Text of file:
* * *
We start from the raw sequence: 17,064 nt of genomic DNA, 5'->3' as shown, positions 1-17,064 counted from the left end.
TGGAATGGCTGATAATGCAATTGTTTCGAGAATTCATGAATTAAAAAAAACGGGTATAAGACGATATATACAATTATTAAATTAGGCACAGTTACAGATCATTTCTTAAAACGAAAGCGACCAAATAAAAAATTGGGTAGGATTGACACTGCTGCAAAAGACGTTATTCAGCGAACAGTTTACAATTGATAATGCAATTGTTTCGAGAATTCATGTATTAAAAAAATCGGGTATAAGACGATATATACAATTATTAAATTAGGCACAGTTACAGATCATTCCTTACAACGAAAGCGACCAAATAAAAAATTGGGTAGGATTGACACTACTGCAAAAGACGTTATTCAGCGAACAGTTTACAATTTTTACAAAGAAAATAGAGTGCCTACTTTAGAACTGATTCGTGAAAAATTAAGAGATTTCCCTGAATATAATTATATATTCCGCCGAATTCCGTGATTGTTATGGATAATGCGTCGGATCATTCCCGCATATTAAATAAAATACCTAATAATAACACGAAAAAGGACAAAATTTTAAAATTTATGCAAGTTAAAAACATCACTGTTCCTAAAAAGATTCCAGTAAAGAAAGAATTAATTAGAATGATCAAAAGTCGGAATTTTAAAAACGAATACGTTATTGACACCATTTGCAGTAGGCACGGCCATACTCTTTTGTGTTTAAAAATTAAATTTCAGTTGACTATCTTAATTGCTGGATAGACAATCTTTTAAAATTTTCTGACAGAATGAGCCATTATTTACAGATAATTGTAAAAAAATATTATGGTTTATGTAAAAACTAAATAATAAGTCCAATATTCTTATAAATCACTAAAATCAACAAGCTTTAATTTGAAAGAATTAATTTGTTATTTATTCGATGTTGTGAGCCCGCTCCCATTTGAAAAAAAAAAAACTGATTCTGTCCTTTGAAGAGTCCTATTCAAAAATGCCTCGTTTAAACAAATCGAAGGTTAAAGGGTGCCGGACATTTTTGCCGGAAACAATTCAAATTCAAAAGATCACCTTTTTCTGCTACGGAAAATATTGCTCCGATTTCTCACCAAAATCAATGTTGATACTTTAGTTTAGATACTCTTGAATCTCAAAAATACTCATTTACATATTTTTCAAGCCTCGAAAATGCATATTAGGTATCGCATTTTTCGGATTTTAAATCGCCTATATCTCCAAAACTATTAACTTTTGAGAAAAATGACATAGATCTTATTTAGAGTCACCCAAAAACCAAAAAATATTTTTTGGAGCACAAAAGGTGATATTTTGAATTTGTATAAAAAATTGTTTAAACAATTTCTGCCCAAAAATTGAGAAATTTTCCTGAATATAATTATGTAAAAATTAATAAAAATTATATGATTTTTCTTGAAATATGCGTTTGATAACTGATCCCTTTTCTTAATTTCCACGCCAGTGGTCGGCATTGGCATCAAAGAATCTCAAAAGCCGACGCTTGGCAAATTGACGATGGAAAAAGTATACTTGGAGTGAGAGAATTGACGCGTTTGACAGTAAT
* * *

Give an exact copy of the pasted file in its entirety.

We start from the raw sequence: 17,064 nt of genomic DNA, 5'->3' as shown, positions 1-17,064 counted from the left end.
TGGAATGGCTGATAATGCAATTGTTTCGAGAATTCATGAATTAAAAAAAACGGGTATAAGACGATATATACAATTATTAAATTAGGCACAGTTACAGATCATTTCTTAAAACGAAAGCGACCAAATAAAAAATTGGGTAGGATTGACACTGCTGCAAAAGACGTTATTCAGCGAACAGTTTACAATTGATAATGCAATTGTTTCGAGAATTCATGTATTAAAAAAATCGGGTATAAGACGATATATACAATTATTAAATTAGGCACAGTTACAGATCATTCCTTACAACGAAAGCGACCAAATAAAAAATTGGGTAGGATTGACACTACTGCAAAAGACGTTATTCAGCGAACAGTTTACAATTTTTACAAAGAAAATAGAGTGCCTACTTTAGAACTGATTCGTGAAAAATTAAGAGATTTCCCTGAATATAATTATATATTCCGCCGAATTCCGTGATTGTTATGGATAATGCGTCGGATCATTCCCGCATATTAAATAAAATACCTAATAATAACACGAAAAAGGACAAAATTTTAAAATTTATGCAAGTTAAAAACATCACTGTTCCTAAAAAGATTCCAGTAAAGAAAGAATTAATTAGAATGATCAAAAGTCGGAATTTTAAAAACGAATACGTTATTGACACCATTTGCAGTAGGCACGGCCATACTCTTTTGTGTTTAAAAATTAAATTTCAGTTGACTATCTTAATTGCTGGATAGACAATCTTTTAAAATTTTCTGACAGAATGAGCCATTATTTACAGATAATTGTAAAAAAATATTATGGTTTATGTAAAAACTAAATAATAAGTCCAATATTCTTATAAATCACTAAAATCAACAAGCTTTAATTTGAAAGAATTAATTTGTTATTTATTCGATGTTGTGAGCCCGCTCCCATTTGAAAAAAAAAAAACTGATTCTGTCCTTTGAAGAGTCCTATTCAAAAATGCCTCGTTTAAACAAATCGAAGGTTAAAGGGTGCCGGACATTTTTGCCGGAAACAATTCAAATTCAAAAGATCACCTTTTTCTGCTACGGAAAATATTGCTCCGATTTCTCACCAAAATCAATGTTGATACTTTAGTTTAGATACTCTTGAATCTCAAAAATACTCATTTACATATTTTTCAAGCCTCGAAAATGCATATTAGGTATCGCATTTTTCGGATTTTAAATCGCCTATATCTCCAAAACTATTAACTTTTGAGAAAAATGACATAGATCTTATTTAGAGTCACCCAAAAACCAAAAAATATTTTTTGGAGCACAAAAGGTGATATTTTGAATTTGTATAAAAAATTGTTTAAACAATTTCTGCCCAAAAATTGAGAAATTTTCCTGAATATAATTATGTAAAAATTAATAAAAATTATATGATTTTTCTTGAAATATGCGTTTGATAACTGATCCCTTTTCTTAATTTCCACGCCAGTGGTCGGCATTGGCATCAAAGAATCTCAAAAGCCGACGCTTGGCAAATTGACGATGGAAAAAGTATACTTGGAGTGAGAGAATTGACGCGTTTGACAGTAAT